Advertising research is not meant to hold up your campaign launch. But, even more importantly, it should not end when you launch your campaign. Marketing strategy often requires continuous evaluation and feedback, and advertising research is no different. Thus the research should be viewed as a large part of the overall strategy, and it should continue to provide actionable results after launch.

Think about it this way: when you think about campaign evaluation, you think about all aspects of the ad campaign – your media buy, channels used, materials developed, and even societal factors that can affect your results.

When you are learning to pivot, you need to plan for post-testing or continuous benchmarking.

Advertisement research lets you set those benchmarks and test against them for recall throughout the entire campaign. Of course, shorter initiatives may not require testing after launch. But long-term campaigns with various channels, messages, and stakeholders may require a more continuous approach – like a feedback loop, perhaps?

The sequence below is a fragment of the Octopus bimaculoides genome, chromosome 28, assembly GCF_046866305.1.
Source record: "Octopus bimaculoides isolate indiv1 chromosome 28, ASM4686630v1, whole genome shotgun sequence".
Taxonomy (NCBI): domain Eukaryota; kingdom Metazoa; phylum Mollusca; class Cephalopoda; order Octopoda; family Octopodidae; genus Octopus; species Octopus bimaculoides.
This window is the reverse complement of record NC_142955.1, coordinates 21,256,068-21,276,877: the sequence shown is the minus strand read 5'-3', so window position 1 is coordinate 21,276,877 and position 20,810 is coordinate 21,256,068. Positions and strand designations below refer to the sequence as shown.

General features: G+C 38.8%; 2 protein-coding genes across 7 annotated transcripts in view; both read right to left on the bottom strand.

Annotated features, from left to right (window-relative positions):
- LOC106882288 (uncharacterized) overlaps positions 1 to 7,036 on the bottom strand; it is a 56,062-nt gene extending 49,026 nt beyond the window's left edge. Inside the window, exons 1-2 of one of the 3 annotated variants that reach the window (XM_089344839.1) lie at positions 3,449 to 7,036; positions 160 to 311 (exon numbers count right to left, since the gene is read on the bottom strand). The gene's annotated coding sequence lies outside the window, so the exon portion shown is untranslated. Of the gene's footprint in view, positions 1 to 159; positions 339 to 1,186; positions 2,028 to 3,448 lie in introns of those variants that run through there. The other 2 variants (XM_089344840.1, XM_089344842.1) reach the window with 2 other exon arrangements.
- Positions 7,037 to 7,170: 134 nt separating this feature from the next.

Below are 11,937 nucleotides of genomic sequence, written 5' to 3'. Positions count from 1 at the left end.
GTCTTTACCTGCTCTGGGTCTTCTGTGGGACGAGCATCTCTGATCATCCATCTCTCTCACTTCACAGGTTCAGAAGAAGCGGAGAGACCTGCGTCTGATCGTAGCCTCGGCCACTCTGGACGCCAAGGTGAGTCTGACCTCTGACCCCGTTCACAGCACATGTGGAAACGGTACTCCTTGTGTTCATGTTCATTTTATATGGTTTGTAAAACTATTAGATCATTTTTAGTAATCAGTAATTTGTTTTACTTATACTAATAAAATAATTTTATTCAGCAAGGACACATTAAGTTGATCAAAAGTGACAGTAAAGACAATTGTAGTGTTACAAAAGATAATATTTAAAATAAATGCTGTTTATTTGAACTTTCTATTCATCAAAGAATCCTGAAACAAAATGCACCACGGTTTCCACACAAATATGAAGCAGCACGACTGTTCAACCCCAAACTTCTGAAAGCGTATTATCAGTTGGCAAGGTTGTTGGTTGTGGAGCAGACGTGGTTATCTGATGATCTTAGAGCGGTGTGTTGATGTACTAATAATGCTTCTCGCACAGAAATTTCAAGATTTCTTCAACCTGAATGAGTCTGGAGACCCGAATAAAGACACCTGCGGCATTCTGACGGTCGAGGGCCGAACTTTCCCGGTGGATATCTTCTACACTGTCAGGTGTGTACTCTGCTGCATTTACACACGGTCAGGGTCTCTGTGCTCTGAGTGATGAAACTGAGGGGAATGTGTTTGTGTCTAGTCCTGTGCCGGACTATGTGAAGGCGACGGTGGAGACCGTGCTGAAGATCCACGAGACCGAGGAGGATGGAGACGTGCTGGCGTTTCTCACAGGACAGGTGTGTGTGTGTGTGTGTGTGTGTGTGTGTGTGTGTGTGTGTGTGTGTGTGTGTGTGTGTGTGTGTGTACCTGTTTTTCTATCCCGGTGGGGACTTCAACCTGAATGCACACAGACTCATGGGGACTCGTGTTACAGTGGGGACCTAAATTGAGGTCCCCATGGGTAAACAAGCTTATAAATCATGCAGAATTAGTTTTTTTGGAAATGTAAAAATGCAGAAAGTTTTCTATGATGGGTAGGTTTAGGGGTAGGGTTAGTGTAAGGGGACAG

Advertising market research is essential to successful advertising.

Research can help you reduce the risk and the cost associated with developing new research – should it ever have to come to that.

Although there are many stages of advertising research, ad testing allows marketers to create their continuous feedback loop. It can simplify the creative process in a way that helps marketers determine where they need to focus their ideas (build), what benchmarks they should track (measure), and when they should adjust the creative or move on (learn, and repeat!).

Advertising Research should do more than test your creative – it should help define the future success of the message you are trying to get in front of your customers. 

If you would like to know more about how Insightrix can help you create more effective advertising using advertisement market research, contact us at info@insightrix.com.

If you’re interested in more information about the types of ad testing services Insightrix provides, download the whitepaper here.


Advertising Research – How Important is it? 

Catch EP07 of SoMR where we explore why organizations test their ads, and how the practice has changed over the years.